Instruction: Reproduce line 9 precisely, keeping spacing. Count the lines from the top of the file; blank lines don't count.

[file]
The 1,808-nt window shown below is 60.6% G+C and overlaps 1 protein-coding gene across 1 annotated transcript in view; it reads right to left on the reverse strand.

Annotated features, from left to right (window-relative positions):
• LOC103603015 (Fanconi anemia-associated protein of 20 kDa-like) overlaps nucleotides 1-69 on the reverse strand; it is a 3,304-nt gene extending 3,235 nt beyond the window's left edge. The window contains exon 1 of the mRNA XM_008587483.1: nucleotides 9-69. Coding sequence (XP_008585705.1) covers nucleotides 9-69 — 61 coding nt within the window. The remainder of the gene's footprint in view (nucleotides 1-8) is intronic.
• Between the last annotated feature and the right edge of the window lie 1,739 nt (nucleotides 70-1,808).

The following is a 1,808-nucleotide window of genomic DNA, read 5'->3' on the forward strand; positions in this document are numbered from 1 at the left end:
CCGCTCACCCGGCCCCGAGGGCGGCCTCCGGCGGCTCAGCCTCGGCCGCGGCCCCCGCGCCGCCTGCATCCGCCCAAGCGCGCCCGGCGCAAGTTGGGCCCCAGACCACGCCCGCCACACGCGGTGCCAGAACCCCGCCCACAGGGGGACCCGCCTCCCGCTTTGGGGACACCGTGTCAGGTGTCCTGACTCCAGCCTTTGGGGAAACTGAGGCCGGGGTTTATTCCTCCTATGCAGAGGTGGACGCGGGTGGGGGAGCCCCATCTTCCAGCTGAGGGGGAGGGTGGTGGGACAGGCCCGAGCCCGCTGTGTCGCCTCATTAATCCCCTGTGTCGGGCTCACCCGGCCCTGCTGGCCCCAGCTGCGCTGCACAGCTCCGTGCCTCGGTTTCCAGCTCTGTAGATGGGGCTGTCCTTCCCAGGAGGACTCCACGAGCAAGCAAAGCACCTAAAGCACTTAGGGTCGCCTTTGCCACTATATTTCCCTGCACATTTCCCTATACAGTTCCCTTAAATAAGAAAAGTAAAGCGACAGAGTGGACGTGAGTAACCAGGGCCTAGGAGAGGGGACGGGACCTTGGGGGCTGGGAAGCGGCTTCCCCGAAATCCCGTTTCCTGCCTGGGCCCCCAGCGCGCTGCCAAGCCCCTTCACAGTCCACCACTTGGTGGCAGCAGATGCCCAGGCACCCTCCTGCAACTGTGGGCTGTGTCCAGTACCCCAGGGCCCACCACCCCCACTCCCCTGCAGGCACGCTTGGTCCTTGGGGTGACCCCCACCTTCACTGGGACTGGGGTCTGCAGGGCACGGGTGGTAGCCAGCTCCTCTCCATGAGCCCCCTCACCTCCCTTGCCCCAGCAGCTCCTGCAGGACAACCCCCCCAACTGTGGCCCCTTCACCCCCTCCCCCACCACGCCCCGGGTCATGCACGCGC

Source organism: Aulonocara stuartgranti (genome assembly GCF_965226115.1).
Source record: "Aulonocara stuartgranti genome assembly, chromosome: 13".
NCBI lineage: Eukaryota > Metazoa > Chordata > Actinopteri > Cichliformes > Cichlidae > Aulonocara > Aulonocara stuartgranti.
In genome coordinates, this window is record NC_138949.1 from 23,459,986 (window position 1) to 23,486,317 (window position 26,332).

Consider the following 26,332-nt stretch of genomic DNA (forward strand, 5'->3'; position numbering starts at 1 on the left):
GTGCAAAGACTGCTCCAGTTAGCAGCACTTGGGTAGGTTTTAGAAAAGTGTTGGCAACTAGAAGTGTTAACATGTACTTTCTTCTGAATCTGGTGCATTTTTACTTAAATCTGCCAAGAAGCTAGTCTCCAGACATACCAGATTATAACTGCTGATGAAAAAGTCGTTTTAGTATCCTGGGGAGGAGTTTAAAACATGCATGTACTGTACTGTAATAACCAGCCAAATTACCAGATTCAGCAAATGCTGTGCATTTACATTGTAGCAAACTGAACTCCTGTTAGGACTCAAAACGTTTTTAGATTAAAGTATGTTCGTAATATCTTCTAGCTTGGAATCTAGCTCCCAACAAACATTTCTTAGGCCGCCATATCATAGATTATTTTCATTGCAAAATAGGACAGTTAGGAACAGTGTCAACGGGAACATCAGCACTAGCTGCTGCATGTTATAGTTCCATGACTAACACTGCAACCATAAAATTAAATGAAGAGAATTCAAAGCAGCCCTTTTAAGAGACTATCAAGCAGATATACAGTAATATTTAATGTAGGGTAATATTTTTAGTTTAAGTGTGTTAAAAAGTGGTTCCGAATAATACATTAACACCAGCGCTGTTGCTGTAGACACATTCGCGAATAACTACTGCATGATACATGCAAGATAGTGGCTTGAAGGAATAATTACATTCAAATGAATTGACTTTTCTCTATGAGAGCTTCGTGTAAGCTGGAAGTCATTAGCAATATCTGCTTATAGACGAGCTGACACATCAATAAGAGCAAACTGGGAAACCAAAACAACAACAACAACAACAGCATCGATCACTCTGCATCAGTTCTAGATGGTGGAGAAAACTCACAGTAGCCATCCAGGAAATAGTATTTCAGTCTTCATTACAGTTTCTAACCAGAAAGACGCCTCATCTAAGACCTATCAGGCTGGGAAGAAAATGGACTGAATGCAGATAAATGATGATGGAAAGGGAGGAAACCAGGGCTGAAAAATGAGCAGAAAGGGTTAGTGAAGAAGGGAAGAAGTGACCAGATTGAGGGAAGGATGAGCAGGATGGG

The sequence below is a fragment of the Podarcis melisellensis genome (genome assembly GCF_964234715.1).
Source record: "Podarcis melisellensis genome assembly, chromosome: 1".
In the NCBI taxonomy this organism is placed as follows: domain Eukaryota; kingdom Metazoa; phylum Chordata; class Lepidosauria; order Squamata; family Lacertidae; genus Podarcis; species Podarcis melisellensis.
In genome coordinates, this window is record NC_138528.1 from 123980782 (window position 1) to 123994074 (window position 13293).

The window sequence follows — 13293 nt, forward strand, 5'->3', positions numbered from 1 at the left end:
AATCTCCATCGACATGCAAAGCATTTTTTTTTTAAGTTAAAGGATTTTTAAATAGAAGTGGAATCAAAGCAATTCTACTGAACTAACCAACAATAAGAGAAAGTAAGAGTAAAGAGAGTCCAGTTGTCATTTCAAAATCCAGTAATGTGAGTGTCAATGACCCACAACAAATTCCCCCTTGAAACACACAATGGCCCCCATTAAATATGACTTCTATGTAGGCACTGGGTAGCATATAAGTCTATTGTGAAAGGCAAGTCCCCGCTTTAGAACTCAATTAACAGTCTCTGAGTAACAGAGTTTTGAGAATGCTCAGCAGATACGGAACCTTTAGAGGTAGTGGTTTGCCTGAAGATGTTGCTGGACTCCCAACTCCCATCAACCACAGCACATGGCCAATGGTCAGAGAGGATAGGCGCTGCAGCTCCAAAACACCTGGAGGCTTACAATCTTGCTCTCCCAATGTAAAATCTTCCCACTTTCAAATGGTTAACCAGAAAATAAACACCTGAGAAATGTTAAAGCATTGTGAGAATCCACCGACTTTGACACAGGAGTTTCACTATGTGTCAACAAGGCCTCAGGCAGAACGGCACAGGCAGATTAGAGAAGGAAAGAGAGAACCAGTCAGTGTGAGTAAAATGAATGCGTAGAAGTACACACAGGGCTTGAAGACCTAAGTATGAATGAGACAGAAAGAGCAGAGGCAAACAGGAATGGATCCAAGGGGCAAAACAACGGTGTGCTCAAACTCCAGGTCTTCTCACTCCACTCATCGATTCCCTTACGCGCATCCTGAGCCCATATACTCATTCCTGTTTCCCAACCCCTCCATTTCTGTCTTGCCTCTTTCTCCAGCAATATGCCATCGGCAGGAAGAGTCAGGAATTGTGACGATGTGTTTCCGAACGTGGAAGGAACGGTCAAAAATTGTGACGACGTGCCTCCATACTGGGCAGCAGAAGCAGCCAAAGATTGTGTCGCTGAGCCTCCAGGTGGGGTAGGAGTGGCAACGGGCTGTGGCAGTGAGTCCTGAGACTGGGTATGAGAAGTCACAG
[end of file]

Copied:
NCBI lineage: Eukaryota > Metazoa > Chordata > Actinopteri > Cichliformes > Cichlidae > Aulonocara > Aulonocara stuartgranti.